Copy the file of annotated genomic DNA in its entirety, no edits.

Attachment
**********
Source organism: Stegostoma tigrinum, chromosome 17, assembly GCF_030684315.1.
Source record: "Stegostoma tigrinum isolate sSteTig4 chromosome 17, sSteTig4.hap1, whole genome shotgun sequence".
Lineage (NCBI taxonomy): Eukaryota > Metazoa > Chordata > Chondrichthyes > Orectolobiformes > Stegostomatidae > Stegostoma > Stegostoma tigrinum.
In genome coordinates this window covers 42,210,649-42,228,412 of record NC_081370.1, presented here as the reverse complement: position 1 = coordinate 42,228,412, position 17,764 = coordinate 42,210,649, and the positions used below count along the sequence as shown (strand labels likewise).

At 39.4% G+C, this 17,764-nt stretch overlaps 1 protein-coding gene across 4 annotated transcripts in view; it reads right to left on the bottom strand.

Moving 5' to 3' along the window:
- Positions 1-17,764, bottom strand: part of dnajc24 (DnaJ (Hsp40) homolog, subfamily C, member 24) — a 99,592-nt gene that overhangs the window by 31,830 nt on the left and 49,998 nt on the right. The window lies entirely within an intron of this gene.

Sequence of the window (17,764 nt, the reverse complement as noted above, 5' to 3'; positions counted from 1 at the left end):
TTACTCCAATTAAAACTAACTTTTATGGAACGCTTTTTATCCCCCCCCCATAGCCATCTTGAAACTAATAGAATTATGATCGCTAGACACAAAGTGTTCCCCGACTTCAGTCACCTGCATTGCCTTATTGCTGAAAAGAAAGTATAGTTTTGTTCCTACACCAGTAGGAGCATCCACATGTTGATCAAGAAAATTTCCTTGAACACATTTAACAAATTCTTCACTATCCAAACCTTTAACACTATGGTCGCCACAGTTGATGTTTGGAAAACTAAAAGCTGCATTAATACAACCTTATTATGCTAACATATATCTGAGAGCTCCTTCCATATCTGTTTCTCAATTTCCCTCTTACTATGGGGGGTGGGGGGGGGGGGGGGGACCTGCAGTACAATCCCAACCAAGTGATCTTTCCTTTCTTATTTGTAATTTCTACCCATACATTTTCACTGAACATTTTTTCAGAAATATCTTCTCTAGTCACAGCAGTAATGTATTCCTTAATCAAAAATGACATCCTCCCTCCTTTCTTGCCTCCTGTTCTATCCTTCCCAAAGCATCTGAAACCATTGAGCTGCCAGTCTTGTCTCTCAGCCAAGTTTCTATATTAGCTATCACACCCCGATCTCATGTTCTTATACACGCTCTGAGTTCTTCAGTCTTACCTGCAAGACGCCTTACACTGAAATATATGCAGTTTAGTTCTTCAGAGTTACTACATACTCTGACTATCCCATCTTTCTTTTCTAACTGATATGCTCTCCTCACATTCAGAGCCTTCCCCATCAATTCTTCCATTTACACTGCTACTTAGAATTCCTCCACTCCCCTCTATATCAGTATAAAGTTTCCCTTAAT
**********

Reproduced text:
Source organism: Stegostoma tigrinum, chromosome 17, assembly GCF_030684315.1.
Source record: "Stegostoma tigrinum isolate sSteTig4 chromosome 17, sSteTig4.hap1, whole genome shotgun sequence".
Lineage (NCBI taxonomy): Eukaryota > Metazoa > Chordata > Chondrichthyes > Orectolobiformes > Stegostomatidae > Stegostoma > Stegostoma tigrinum.
In genome coordinates this window covers 42,210,649-42,228,412 of record NC_081370.1, presented here as the reverse complement: position 1 = coordinate 42,228,412, position 17,764 = coordinate 42,210,649, and the positions used below count along the sequence as shown (strand labels likewise).

At 39.4% G+C, this 17,764-nt stretch overlaps 1 protein-coding gene across 4 annotated transcripts in view; it reads right to left on the bottom strand.

Moving 5' to 3' along the window:
- Positions 1-17,764, bottom strand: part of dnajc24 (DnaJ (Hsp40) homolog, subfamily C, member 24) — a 99,592-nt gene that overhangs the window by 31,830 nt on the left and 49,998 nt on the right. The window lies entirely within an intron of this gene.

Sequence of the window (17,764 nt, the reverse complement as noted above, 5' to 3'; positions counted from 1 at the left end):
TTACTCCAATTAAAACTAACTTTTATGGAACGCTTTTTATCCCCCCCCCATAGCCATCTTGAAACTAATAGAATTATGATCGCTAGACACAAAGTGTTCCCCGACTTCAGTCACCTGCATTGCCTTATTGCTGAAAAGAAAGTATAGTTTTGTTCCTACACCAGTAGGAGCATCCACATGTTGATCAAGAAAATTTCCTTGAACACATTTAACAAATTCTTCACTATCCAAACCTTTAACACTATGGTCGCCACAGTTGATGTTTGGAAAACTAAAAGCTGCATTAATACAACCTTATTATGCTAACATATATCTGAGAGCTCCTTCCATATCTGTTTCTCAATTTCCCTCTTACTATGGGGGGTGGGGGGGGGGGGGGGGACCTGCAGTACAATCCCAACCAAGTGATCTTTCCTTTCTTATTTGTAATTTCTACCCATACATTTTCACTGAACATTTTTTCAGAAATATCTTCTCTAGTCACAGCAGTAATGTATTCCTTAATCAAAAATGACATCCTCCCTCCTTTCTTGCCTCCTGTTCTATCCTTCCCAAAGCATCTGAAACCATTGAGCTGCCAGTCTTGTCTCTCAGCCAAGTTTCTATATTAGCTATCACACCCCGATCTCATGTTCTTATACACGCTCTGAGTTCTTCAGTCTTACCTGCAAGACGCCTTACACTGAAATATATGCAGTTTAGTTCTTCAGAGTTACTACATACTCTGACTATCCCATCTTTCTTTTCTAACTGATATGCTCTCCTCACATTCAGAGCCTTCCCCATCAATTCTTCCATTTACACTGCTACTTAGAATTCCTCCACTCCCCTCTATATCAGTATAAAGTTTCCCTTAAT